|Image: Harper Adams College|
Friday, April 20, 2012
Harper Adams Anaerobic Digester – Leading the Way in Sustainable Energy
Harper Adams University College in Shropshire is leading the way in creating and utilising sustainable energy through a £3 million plus renewable power system.
The rural focused college which has been five times winner of the Sunday Times University Guide 'University College of the Year' was one of three higher education institutions in England that are sharing a £10 million fund set aside for 'transformational projects under the Higher Education Funding Council for England's Revolving Green Fund.
The institution has put this towards an Anaerobic Digester plant which was constructed in 2011 and began generating power and heat towards the end of April the same year.
Recycling landfill bound waste
The plant uses 12,000 tonnes of food waste which would otherwise end up at landfill sites and 11,000 tonnes of dairy and pig slurry from farms. When opened it was anticipated that the digester would offset campus carbon emissions more than three times over. The digester produces renewable electricity and provides the campus with a highly effective waste management system.
The system also reduces the University College's reliance on manufactured fertilisers as the waste that is digested in it is recycled into liquid fertiliser and compost which can then be used for the farm and grounds operations.
The Harper Adams has won accolades for this system at the Times Higher Education Awards where they won the Outstanding Contribution to Sustainable Development Award at the end of 2011. The prestigious event at London's Grosvenor Hotel was compered by Rob Brydon and the award was in recognition of all the hard work that went into making the anaerobic digester a success.
One of the judges Patrick Finch who is bursar and director of estates at the University of Bristol said of the system: “Harper Adams has produced a ground breaking project. While this has been trialled before, the judges felt that the work on developing a system that would produce a step change in carbon management at the college had the potential for wider application in the higher education community and in the farming sector. Energy and carbon savings, reduction in waste to landfill and release of farmland for growing food crops together present a compelling case.”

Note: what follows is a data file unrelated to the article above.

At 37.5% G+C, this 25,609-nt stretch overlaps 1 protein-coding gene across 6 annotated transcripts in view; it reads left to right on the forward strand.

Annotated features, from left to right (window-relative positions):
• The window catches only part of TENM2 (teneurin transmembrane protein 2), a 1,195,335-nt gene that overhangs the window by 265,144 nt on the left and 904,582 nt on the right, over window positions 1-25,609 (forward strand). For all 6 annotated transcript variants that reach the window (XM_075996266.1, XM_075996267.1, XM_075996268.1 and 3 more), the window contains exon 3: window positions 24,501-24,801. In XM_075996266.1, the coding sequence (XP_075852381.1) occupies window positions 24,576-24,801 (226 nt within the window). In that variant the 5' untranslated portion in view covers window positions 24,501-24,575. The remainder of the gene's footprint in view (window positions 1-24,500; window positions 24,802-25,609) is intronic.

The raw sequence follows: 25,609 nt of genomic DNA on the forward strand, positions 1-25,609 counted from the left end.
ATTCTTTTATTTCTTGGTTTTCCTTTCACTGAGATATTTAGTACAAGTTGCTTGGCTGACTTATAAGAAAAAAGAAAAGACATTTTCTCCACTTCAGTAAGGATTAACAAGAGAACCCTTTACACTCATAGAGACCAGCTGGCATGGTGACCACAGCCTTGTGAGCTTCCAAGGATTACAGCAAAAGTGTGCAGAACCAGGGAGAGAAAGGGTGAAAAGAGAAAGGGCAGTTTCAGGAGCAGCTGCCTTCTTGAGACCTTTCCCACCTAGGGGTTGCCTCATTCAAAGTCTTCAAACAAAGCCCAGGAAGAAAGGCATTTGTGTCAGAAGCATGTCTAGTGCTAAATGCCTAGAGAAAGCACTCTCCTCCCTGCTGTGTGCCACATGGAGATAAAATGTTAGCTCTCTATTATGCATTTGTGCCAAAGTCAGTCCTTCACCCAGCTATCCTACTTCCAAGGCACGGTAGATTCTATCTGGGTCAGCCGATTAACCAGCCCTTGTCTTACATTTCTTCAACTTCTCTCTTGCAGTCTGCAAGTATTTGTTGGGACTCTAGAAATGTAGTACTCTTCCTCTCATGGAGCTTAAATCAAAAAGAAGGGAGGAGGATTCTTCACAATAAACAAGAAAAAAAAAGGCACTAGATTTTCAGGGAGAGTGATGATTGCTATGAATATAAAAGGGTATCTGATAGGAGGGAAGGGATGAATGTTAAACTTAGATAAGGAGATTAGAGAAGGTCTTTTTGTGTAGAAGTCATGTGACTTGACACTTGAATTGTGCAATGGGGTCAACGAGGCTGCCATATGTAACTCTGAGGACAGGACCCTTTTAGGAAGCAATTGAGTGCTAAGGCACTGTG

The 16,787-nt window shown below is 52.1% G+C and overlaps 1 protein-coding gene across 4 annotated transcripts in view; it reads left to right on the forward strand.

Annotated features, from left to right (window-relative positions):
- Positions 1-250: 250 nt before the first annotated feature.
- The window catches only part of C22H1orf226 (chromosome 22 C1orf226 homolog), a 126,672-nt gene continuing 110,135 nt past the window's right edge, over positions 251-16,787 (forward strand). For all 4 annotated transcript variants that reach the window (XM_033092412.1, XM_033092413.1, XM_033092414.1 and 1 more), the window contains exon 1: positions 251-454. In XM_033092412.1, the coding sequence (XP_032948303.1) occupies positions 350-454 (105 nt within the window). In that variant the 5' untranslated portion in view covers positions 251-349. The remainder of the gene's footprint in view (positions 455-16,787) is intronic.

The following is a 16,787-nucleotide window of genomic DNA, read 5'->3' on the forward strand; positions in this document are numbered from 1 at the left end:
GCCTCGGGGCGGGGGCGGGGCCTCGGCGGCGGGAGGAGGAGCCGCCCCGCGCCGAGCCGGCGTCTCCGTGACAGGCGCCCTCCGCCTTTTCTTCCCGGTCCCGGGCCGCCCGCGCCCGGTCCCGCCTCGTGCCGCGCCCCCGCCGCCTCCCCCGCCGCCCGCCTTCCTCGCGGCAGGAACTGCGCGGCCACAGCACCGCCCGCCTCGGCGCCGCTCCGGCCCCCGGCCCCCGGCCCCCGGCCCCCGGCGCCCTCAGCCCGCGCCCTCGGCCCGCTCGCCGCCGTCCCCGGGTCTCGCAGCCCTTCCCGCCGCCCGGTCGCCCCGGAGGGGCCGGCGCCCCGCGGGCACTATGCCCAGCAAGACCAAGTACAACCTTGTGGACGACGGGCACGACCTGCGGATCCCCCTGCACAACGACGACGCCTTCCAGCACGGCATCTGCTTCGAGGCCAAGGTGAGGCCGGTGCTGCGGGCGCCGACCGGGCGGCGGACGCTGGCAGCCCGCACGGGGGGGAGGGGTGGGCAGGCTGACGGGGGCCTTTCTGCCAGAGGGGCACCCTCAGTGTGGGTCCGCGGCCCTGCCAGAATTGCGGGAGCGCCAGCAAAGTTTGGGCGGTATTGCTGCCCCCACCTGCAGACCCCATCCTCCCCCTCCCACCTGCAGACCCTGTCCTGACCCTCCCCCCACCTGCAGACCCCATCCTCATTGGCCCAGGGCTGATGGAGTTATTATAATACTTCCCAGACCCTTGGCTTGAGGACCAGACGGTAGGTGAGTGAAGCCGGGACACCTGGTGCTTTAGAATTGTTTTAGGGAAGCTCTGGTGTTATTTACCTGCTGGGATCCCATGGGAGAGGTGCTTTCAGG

First year success
Twelve months on since the system first started producing renewable energy the college is now engaging with local schools to make further developments. Leftover food from school dinners from four county schools will be recycled at the plant and turned into power and energy at the college. This venture is part of a pilot scheme which if successful then waste from all schools in the Shropshire area could be sent to the plant.
The schools in the pilot are using specialist waste contractor Cartwrights. The local contractor has also benefited from external funding in the form of the Waste & Resources Action Programme to help them convert an existing bin lorry into one that would be suitable to carry food waste safely.
James Wood who is the college's energy plant manager said: “The anaerobic digester has now been operational for a year, and we are all delighted to be gaining interest and support from the local community. We really hope that the schools partnership is a success and can be rolled out across the county.”
The Harper Adams project is a fabulous example of the community all pulling together to produce a system that benefits the county. The college also uses an eco vehicle around the plant which carries the slogan “A cleaner solution without the pollution”. The slogan was chosen after the college ran a staff competition to come up with a catchy slogan for the vehicle which is to be used around campus collecting recycling and other jobs.
The college saw the competition of really getting the staff behind the plant project and getting them interested and involved in the sustainability of it. The campus uses electric vehicles around campus as another way of the college being eco friendly.
The winner of the competition was rewarded with an energy monitor worth £40 and the honour of having their slogan added to the eco vehicle and therefore being part of campus history.
In order to find out about the fantastic ways in which Harper Adams University College are helping the environment through all their sustainable activities visit www.harper-adams.ac.uk/
Izzy Harrington is a freelance writer from England who writes technology articles covering everything from Tempur-Pedic comparison to future technologies.